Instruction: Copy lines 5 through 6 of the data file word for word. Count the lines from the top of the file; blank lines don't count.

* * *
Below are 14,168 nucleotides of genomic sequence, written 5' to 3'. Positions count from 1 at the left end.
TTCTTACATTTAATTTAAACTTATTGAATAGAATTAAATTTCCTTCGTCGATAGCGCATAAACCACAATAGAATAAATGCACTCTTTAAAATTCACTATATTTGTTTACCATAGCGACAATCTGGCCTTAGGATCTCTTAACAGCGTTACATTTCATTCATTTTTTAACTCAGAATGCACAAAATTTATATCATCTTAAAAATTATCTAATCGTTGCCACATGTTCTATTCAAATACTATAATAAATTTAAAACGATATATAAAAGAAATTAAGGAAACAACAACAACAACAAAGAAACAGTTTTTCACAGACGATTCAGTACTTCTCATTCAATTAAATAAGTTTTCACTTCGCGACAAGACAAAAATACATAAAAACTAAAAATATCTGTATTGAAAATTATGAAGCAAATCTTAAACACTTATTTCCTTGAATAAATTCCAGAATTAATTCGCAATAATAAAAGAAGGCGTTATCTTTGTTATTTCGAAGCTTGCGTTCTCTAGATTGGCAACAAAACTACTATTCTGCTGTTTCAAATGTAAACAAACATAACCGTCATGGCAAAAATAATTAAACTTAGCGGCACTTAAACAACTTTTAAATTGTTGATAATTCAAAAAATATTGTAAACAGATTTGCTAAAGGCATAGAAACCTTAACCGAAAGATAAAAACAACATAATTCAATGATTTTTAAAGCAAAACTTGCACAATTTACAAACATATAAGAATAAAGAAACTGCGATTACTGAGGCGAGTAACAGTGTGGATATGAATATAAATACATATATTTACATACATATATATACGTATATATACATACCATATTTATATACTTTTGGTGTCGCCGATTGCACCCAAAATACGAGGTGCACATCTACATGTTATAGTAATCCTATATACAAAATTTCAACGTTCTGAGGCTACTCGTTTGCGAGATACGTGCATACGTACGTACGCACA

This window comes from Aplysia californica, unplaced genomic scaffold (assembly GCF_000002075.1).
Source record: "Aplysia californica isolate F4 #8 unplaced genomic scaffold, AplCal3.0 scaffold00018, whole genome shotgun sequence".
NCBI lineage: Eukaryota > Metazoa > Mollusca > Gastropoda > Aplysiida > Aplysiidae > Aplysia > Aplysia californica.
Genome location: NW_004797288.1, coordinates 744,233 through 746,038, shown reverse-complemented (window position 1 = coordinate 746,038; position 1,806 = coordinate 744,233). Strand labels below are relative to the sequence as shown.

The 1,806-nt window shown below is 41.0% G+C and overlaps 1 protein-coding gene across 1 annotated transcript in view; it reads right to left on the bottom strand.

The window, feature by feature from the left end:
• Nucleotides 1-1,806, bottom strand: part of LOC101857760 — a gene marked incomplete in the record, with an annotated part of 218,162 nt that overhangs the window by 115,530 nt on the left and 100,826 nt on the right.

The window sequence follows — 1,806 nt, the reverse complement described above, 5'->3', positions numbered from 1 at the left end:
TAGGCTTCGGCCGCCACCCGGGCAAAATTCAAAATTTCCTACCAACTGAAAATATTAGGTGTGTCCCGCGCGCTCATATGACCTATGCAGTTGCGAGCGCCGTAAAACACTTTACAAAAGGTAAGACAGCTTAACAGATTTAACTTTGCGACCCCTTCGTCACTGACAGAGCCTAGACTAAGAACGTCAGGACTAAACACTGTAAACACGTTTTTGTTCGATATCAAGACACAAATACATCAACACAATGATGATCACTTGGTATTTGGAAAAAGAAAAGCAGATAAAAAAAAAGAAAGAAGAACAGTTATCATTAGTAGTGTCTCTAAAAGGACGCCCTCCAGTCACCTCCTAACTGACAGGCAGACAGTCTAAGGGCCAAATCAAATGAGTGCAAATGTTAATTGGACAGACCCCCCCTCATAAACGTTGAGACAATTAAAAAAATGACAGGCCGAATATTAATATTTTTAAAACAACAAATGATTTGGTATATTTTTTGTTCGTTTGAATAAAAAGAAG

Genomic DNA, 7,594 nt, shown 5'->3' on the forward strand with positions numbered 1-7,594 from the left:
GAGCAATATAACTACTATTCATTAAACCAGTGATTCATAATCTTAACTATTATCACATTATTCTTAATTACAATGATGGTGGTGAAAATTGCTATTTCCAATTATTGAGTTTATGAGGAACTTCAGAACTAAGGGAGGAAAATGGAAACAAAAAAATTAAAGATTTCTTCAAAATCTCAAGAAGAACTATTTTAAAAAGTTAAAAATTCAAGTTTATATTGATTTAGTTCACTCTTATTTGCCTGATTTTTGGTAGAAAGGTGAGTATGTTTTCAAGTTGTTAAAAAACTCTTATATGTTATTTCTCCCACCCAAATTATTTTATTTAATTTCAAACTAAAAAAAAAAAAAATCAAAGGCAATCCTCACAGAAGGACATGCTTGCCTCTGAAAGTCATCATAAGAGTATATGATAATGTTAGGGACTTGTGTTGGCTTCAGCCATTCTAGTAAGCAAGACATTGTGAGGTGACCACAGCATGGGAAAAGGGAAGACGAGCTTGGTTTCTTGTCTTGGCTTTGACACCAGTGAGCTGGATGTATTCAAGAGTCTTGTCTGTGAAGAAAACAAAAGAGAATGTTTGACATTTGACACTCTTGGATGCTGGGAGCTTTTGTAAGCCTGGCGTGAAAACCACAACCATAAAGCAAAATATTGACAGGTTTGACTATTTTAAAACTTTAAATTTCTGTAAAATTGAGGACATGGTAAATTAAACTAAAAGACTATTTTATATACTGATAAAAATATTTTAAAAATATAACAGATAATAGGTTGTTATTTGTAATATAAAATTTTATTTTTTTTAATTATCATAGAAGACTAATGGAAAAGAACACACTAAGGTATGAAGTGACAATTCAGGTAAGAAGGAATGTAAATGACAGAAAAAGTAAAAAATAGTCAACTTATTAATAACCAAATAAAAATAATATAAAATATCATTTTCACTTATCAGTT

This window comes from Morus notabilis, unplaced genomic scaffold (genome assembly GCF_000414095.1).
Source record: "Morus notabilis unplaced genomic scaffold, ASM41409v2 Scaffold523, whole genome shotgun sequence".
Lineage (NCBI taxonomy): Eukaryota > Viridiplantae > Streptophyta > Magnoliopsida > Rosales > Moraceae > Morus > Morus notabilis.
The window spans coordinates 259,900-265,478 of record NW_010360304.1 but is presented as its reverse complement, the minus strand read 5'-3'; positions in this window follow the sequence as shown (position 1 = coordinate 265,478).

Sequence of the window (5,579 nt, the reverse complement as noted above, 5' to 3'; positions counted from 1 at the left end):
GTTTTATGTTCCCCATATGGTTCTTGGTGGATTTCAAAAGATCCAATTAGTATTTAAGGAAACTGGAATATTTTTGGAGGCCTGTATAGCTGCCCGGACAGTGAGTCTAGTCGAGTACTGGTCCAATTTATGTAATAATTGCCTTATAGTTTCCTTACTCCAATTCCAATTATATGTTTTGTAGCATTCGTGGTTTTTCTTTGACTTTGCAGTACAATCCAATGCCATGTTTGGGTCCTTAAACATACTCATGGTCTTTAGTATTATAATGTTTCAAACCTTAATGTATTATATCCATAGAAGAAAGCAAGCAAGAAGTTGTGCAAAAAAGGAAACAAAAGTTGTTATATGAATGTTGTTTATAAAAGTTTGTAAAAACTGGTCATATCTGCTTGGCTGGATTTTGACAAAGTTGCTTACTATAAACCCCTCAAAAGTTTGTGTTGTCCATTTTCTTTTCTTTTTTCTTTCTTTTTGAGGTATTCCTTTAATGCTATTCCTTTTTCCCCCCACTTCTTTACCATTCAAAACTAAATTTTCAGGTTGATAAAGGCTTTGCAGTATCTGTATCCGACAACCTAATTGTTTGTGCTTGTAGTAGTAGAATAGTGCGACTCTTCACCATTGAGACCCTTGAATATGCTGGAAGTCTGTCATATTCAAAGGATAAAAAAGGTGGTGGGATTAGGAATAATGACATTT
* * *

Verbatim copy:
NCBI lineage: Eukaryota > Metazoa > Mollusca > Gastropoda > Aplysiida > Aplysiidae > Aplysia > Aplysia californica.
Genome location: NW_004797288.1, coordinates 744,233 through 746,038, shown reverse-complemented (window position 1 = coordinate 746,038; position 1,806 = coordinate 744,233). Strand labels below are relative to the sequence as shown.